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Flashcards in Nervous System Deck (49):

Functions of the Nervous system

1. Integrate multiple inputs to sense changes in internal/external enviro
2. Initiate adaptive responses from body systems (voluntary/involuntary)
3. More sophisticated functions (memory, anticipation, learning and co-operation)


Cells of central nervous system (6)

-Nerve cells (neurons)
-Glial cells (glia)
-ependymal cells


Basic structure of neuron

-Dendrites, soma, axon hillock, axon, axon terminal

-Dendrites: receive input signals from other neurons
-also increases SA
-Soma (cell body): housekeeping functions (nucleus to store genetic material, ER, mitochondria - energy)
-uses 20-25% of body's energy
-Axon hillock: Synaptic integration, action potential triggering
-Axon: conveys electrical output signals (action potentials)
-Axon terminal: Specialised to release transmitter (chemical) to signal to next cell in pathway


Neuron definition

-Specialised to receive, integrate and transmit information to other cells
-info transmitted as a chemical and/or electrical signal


Classification of neurons by location

1. Central nervous system
-brain and spinal cord
2. Peripheral nervous system
-outside brain and spinal cord -> includes cranial and spinal nerves
*any neuron that sends a process out of CNS


Classification of neurons by function

*based on where neurons taking info to/from
-Interneuron: are connecting neurons whose processes are restricted to a particular CNS region -> allow increased complexity of network activity
-Afferent Neuron: From sense organ to integrating centre
-Efferent Neuron: from integrating center to effector organ


Classification of neurons by structure

-Fascicle and nerve definition

*based on number of processes arisng from soma
-Multipolar, bipolar and unipolar
-Fascicle: bundles of axons from many different neurons
-Nerves: are bundles of fascicles


Glial cells - functions/role

-Make up more than 90% of cells in CNS
-Physically support neurons - also have housekeeping functions
-Cannot fire action potentials
-Can influence synaptic transmission


5 Glial cells and their functions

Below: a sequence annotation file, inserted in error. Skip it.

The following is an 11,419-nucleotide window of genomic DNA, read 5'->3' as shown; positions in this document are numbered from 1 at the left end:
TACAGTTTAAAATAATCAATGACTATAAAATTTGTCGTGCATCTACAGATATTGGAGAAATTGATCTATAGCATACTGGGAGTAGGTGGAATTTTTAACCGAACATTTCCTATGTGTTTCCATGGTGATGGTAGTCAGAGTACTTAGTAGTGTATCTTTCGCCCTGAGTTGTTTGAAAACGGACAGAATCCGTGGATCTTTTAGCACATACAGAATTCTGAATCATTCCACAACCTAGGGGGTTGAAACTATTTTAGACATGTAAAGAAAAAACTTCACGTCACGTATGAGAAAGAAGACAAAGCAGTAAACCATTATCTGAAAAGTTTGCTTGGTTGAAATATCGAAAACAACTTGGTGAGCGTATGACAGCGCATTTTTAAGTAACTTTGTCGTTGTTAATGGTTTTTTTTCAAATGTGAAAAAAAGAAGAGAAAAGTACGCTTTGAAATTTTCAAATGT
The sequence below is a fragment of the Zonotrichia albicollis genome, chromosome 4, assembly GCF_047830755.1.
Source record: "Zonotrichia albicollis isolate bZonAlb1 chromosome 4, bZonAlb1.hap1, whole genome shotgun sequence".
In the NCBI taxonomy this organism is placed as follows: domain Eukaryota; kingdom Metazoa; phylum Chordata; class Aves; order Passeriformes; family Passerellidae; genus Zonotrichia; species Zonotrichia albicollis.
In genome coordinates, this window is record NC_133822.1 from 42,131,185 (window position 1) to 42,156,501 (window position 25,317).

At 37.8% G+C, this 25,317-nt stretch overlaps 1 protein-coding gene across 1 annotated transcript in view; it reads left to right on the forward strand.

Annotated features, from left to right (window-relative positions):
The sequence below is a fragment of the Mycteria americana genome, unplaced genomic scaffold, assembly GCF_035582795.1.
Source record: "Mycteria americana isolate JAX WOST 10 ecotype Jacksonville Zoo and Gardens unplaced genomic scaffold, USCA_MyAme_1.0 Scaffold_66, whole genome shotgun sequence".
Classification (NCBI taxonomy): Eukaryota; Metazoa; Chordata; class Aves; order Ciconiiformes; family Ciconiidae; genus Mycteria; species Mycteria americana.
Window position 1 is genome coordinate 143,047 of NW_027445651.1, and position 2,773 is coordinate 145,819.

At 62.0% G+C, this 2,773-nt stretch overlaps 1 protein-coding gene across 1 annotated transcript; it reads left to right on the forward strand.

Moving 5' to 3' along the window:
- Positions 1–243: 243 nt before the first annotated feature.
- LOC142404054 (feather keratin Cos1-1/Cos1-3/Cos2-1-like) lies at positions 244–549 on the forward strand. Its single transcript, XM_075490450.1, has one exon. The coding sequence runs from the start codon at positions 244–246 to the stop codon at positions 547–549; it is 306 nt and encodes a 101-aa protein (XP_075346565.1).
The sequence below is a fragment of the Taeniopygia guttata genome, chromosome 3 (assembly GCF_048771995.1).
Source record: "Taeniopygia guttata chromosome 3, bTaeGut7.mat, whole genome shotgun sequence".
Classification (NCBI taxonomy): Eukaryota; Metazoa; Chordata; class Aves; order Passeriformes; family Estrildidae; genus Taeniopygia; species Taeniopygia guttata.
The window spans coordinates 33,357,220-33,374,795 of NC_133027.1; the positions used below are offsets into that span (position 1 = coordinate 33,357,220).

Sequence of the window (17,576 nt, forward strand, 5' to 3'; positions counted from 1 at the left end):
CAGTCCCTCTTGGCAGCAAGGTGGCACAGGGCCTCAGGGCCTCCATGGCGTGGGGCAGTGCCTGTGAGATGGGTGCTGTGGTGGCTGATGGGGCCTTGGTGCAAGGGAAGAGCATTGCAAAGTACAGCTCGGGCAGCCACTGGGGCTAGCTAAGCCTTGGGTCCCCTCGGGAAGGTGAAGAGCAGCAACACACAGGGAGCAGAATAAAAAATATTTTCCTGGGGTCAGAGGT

-Myelin definition

-Schwann cells: form myelin (PNS)
-Oligodendrocytes: form myelin (CNS)
-Astrocytes: transport nutrients to neurons
-also form blood brain barrier
-Microglia: Remove debris/dead cells from CNS (derived from macrophages)
-Ependymal cells: line fluid filled cavities of CNS

Myelin: layers of lipid-rich glial cell plasma membrane, provides electrical insulation for nerve axons


Evolution of nervous system

-Radially symmetrical animals

-Bilaterally symmetrical animals

-Almost all multicellular organisms have nervous system
-Radially symmetrical animals (e.g. corals, jellyfish) have nerve nets - scattered neurons, diffuse connections
-no clear afferent/efferent division (no integrating centre
-Bilaterally symmetrical animals (like humans - and most other animals)
-emergence of ganglia (act as integration centres)
-cephalisation increases w/ increasing nervous system complexity (tendency for integration centers and sense organs to be clustered at anterior end)


Features of vertebrate nervous system (4)

-Highly cephalised
-Part of nervous system (CNS) encased w/in cartilage or bone
-Dorsal nerve cord
-Hollow nerve cord (Contains CSF)

*nerve cord = brain and spinal cord
-Brains have same basic parts - expanded or reduced depending on functional requirements


Seven regions of the vertebrate central nervous system

-Spinal cord
-Diencephalon (thalamus and hypothalamus)


Spinal cord


Spinal cord:
-somas in the center (grey matter), axons around the outside (white matter)
-main function is mediating reflex arcs
-sensory nerves in dorsal horn, motor in ventral horn
-integrates sensory, motor and vestibular (balance) inputs
-Functions include learning motor skills, co-ordination, eye movements and maintaining posture
-loads of neurons


Brainstem: Medulla, pons, midbrain

-Medulla Oblongata: regulation of blood pressure, digestion and breathing